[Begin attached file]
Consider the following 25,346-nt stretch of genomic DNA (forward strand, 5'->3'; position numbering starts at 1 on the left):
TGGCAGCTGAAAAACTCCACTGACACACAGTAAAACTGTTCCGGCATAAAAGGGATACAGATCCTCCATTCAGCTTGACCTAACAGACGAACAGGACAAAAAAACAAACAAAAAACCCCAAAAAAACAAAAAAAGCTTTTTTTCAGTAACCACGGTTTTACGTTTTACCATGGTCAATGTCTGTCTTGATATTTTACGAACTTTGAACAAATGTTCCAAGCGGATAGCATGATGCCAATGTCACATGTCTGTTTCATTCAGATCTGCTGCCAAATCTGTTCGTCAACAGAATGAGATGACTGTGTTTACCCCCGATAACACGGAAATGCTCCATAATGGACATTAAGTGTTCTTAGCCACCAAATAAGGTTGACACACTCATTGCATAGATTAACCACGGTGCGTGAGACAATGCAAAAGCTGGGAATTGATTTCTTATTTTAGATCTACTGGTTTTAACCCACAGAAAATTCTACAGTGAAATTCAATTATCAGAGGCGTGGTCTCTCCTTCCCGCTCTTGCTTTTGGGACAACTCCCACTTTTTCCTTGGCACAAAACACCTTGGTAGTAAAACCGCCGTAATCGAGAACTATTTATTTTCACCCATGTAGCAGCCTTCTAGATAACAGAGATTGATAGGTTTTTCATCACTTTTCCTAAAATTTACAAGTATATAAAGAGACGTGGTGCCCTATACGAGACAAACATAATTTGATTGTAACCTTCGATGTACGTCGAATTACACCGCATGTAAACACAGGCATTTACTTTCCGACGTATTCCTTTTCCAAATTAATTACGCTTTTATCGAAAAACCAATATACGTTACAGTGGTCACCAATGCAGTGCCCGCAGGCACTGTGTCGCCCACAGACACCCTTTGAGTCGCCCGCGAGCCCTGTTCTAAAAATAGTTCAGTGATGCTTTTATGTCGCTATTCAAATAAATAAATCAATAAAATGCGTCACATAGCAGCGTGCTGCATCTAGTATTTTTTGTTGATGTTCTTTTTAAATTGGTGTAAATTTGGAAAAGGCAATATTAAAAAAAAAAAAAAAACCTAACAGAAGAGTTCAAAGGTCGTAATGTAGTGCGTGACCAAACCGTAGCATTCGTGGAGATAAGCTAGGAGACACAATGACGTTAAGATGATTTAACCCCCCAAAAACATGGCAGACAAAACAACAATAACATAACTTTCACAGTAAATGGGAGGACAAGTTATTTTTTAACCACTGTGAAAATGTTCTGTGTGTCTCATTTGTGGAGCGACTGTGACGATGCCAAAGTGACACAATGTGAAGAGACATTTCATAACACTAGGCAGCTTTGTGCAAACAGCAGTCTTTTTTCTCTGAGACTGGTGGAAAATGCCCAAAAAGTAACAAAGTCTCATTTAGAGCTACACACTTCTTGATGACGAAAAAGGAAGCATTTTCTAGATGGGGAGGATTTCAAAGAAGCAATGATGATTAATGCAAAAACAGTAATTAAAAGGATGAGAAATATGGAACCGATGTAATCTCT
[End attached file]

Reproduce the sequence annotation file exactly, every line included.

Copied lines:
Consider the following 25,346-nt stretch of genomic DNA (forward strand, 5'->3'; position numbering starts at 1 on the left):
TGGCAGCTGAAAAACTCCACTGACACACAGTAAAACTGTTCCGGCATAAAAGGGATACAGATCCTCCATTCAGCTTGACCTAACAGACGAACAGGACAAAAAAACAAACAAAAAACCCCAAAAAAACAAAAAAAGCTTTTTTTCAGTAACCACGGTTTTACGTTTTACCATGGTCAATGTCTGTCTTGATATTTTACGAACTTTGAACAAATGTTCCAAGCGGATAGCATGATGCCAATGTCACATGTCTGTTTCATTCAGATCTGCTGCCAAATCTGTTCGTCAACAGAATGAGATGACTGTGTTTACCCCCGATAACACGGAAATGCTCCATAATGGACATTAAGTGTTCTTAGCCACCAAATAAGGTTGACACACTCATTGCATAGATTAACCACGGTGCGTGAGACAATGCAAAAGCTGGGAATTGATTTCTTATTTTAGATCTACTGGTTTTAACCCACAGAAAATTCTACAGTGAAATTCAATTATCAGAGGCGTGGTCTCTCCTTCCCGCTCTTGCTTTTGGGACAACTCCCACTTTTTCCTTGGCACAAAACACCTTGGTAGTAAAACCGCCGTAATCGAGAACTATTTATTTTCACCCATGTAGCAGCCTTCTAGATAACAGAGATTGATAGGTTTTTCATCACTTTTCCTAAAATTTACAAGTATATAAAGAGACGTGGTGCCCTATACGAGACAAACATAATTTGATTGTAACCTTCGATGTACGTCGAATTACACCGCATGTAAACACAGGCATTTACTTTCCGACGTATTCCTTTTCCAAATTAATTACGCTTTTATCGAAAAACCAATATACGTTACAGTGGTCACCAATGCAGTGCCCGCAGGCACTGTGTCGCCCACAGACACCCTTTGAGTCGCCCGCGAGCCCTGTTCTAAAAATAGTTCAGTGATGCTTTTATGTCGCTATTCAAATAAATAAATCAATAAAATGCGTCACATAGCAGCGTGCTGCATCTAGTATTTTTTGTTGATGTTCTTTTTAAATTGGTGTAAATTTGGAAAAGGCAATATTAAAAAAAAAAAAAAAACCTAACAGAAGAGTTCAAAGGTCGTAATGTAGTGCGTGACCAAACCGTAGCATTCGTGGAGATAAGCTAGGAGACACAATGACGTTAAGATGATTTAACCCCCCAAAAACATGGCAGACAAAACAACAATAACATAACTTTCACAGTAAATGGGAGGACAAGTTATTTTTTAACCACTGTGAAAATGTTCTGTGTGTCTCATTTGTGGAGCGACTGTGACGATGCCAAAGTGACACAATGTGAAGAGACATTTCATAACACTAGGCAGCTTTGTGCAAACAGCAGTCTTTTTTCTCTGAGACTGGTGGAAAATGCCCAAAAAGTAACAAAGTCTCATTTAGAGCTACACACTTCTTGATGACGAAAAAGGAAGCATTTTCTAGATGGGGAGGATTTCAAAGAAGCAATGATGATTAATGCAAAAACAGTAATTAAAAGGATGAGAAATATGGAACCGATGTAATCTCT